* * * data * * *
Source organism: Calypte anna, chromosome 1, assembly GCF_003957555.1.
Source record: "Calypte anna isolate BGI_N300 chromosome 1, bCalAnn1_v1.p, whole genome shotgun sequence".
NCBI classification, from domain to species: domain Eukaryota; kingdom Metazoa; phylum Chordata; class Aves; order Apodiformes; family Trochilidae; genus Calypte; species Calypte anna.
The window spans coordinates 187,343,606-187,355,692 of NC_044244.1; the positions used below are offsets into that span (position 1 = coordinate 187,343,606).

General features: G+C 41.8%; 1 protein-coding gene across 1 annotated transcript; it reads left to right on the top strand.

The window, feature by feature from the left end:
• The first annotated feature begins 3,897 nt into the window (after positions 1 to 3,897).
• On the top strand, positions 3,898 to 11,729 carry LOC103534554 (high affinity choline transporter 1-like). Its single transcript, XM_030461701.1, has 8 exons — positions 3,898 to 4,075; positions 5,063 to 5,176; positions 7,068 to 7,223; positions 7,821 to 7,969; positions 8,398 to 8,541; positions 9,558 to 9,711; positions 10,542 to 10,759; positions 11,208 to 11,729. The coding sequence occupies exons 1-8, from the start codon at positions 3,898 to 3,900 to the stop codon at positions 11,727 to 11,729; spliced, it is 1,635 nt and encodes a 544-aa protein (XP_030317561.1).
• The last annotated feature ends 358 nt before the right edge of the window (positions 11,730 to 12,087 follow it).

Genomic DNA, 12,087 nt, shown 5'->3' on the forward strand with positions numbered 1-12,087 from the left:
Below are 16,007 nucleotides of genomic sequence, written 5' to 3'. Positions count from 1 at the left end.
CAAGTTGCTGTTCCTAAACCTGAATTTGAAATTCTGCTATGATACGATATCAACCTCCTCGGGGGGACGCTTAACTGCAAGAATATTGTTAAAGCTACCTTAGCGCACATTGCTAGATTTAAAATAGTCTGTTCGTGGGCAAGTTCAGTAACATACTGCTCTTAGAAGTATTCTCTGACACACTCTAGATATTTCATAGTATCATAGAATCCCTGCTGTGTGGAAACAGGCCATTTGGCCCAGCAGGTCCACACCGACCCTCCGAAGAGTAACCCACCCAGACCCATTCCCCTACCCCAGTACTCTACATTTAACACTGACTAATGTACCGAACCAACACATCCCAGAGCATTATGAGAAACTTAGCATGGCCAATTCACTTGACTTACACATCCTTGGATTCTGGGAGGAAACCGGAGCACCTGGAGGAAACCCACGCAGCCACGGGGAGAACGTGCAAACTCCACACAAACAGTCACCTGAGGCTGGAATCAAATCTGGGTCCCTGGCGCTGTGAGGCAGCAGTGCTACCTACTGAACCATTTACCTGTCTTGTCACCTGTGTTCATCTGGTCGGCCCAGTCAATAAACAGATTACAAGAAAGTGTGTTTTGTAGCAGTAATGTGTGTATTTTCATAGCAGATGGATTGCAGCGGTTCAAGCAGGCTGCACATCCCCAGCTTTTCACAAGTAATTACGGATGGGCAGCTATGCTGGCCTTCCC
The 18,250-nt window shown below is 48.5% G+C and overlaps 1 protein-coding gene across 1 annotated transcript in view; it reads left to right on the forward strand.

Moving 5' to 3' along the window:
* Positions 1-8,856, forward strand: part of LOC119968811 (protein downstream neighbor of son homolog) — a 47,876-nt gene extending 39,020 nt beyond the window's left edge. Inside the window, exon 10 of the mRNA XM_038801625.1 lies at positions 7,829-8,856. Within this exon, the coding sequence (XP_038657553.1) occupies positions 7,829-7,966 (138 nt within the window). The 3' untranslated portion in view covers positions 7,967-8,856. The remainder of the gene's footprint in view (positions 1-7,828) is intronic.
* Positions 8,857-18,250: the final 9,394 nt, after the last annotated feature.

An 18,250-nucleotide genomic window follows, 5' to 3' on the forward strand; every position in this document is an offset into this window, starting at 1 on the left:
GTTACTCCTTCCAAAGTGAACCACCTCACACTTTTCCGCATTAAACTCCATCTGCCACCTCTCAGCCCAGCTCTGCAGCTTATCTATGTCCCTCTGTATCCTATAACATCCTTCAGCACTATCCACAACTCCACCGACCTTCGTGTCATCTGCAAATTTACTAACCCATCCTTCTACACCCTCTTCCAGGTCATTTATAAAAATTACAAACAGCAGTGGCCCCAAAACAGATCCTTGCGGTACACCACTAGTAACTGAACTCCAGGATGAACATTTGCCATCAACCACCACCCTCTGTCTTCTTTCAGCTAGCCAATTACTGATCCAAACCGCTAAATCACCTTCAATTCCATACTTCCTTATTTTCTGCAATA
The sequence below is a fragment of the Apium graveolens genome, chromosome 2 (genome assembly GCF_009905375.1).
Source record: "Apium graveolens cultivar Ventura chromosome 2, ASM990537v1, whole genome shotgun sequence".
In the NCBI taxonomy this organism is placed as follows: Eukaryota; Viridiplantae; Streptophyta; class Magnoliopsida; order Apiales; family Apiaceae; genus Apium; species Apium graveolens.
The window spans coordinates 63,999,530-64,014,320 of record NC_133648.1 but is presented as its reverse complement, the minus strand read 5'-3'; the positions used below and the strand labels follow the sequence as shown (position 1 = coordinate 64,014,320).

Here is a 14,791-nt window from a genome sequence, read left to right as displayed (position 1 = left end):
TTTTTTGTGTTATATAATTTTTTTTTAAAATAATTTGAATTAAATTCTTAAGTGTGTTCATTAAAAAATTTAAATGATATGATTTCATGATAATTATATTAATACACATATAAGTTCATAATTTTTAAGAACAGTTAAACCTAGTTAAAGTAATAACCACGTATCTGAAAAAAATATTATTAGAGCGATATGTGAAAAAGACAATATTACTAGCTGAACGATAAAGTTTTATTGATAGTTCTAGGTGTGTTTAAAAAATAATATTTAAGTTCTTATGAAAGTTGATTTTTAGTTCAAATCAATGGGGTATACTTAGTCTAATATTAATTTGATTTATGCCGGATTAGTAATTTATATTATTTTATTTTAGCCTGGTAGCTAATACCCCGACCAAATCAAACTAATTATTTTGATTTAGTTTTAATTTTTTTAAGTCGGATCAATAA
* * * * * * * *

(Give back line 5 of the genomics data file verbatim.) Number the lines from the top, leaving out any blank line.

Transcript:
General features: G+C 41.8%; 1 protein-coding gene across 1 annotated transcript; it reads left to right on the top strand.